Drug Cartels: A Relief for Mexico
AMLO, the new President of Mexico, announced a plan that will confront the drug cartels which, in their struggle for territory, commit wholesale assassinations causing a feeling of insecurity in the country.
I suggest that the remedy he is planning can have side effects which are worse than the disease he is trying to treat.
I work in Mexico often, and I have noticed that one of the characteristics of Mexican culture is a high level of (I). People are connected to each other. The relationships between family members and childhood friends are close and strong. Mexican society is not regulated by (A) but by (I). If you scratch my back, I scratch my friend’s back, and he scratches yours: it’s a back-scratching chain built on connections, on who you know. Through the chain, I can get the services or benefits that I want.
This connectedness exists on two different levels. The connections within the upper-echelon of society, between the well-educated and the well-to-do, form one level of connection. But, the upper-class is not connected to the lower strata of society, which makes up the second level.
The lower strata of society— those with an elementary school education or less, those who work as servants, mechanics, and street cleaners—is paid extremely poorly. A maid, is paid less than $500 a month for full-time, six days a week, sleeping over and not seeing her family the whole week. A mechanic earns $150 a month, and a bank clerk earns $350 a month. It’s not only that they’re paid poorly but also that their access to upward mobility is practically non-existent.
In Mexico, there are two different countries: the upper echelon that lives in its own sphere with its own connections and benefits and the lower echelon with no upward mobility. Mexico is not like India, where people are born into a certain caste system, accept their destiny, and pray to God. (Then again, even in India, the situation is changing) The lower echelon in Mexico watches television. They see the luxury in which other people live. They see how the people they serve live, but they have no way to reach that status and standard of living.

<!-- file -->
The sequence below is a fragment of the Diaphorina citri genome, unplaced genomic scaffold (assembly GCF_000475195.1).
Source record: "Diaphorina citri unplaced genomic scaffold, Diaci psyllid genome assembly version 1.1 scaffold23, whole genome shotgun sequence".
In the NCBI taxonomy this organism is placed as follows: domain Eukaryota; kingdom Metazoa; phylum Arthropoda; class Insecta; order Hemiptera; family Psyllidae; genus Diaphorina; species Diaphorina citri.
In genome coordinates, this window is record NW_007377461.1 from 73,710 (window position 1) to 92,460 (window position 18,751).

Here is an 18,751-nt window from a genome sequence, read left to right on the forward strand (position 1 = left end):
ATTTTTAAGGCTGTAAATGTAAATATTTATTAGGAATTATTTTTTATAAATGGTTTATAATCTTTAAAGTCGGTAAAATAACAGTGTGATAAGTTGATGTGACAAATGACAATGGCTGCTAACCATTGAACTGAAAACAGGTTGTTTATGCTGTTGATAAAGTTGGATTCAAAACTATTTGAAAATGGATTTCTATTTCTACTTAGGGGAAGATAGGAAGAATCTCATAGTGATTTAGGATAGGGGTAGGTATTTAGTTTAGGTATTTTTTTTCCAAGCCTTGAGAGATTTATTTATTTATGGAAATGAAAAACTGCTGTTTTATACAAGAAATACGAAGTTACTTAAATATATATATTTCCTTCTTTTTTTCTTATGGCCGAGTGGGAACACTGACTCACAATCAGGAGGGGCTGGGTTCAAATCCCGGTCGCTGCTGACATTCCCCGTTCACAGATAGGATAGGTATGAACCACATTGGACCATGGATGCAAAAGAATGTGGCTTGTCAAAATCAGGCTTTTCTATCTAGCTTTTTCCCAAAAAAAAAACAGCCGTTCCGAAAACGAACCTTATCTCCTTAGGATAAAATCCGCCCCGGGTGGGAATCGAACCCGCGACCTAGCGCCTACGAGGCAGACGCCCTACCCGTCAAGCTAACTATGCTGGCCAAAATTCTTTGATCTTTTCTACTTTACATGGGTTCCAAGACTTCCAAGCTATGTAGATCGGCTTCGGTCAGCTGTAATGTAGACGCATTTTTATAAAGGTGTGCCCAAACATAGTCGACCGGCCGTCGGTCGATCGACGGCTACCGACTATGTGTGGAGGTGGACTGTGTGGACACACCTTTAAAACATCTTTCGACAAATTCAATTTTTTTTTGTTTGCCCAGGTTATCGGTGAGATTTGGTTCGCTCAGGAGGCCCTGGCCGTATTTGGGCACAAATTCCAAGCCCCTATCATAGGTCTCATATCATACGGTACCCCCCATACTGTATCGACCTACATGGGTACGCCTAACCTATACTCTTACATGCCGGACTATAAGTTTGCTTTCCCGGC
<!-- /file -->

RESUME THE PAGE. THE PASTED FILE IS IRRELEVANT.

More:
What do people do when they are paid poorly and have no capability to improve their life? They will try to find an exit from their poverty. The pressure to exit will build.
The drug cartels provide release. They give people in the lower-class hope, hope that they can make money and reach a level of richness that’s denied to them otherwise.
The other pressure release is the hope of crossing the border. In the United States, there is a future. Building the Trump Wall will close this pressure release route.
Drug cartels and the possibility of immigrating to the United States keep relative peace in Mexico. True, there is crime, but just imagine what would happen to that crime rate if these two routes of release did not exist, if the pressure only continued to build. Mexico could blow up.
In the beginning, it will probably be a bigger mushrooming crime, in murders and abductions. In the long run, if the increase in crime does not free enough of the accumulated negative energy, there might be a revolution.
Dr Ichak Kalderon Adizes
Founder and CEO, Adizes Institute Worldwide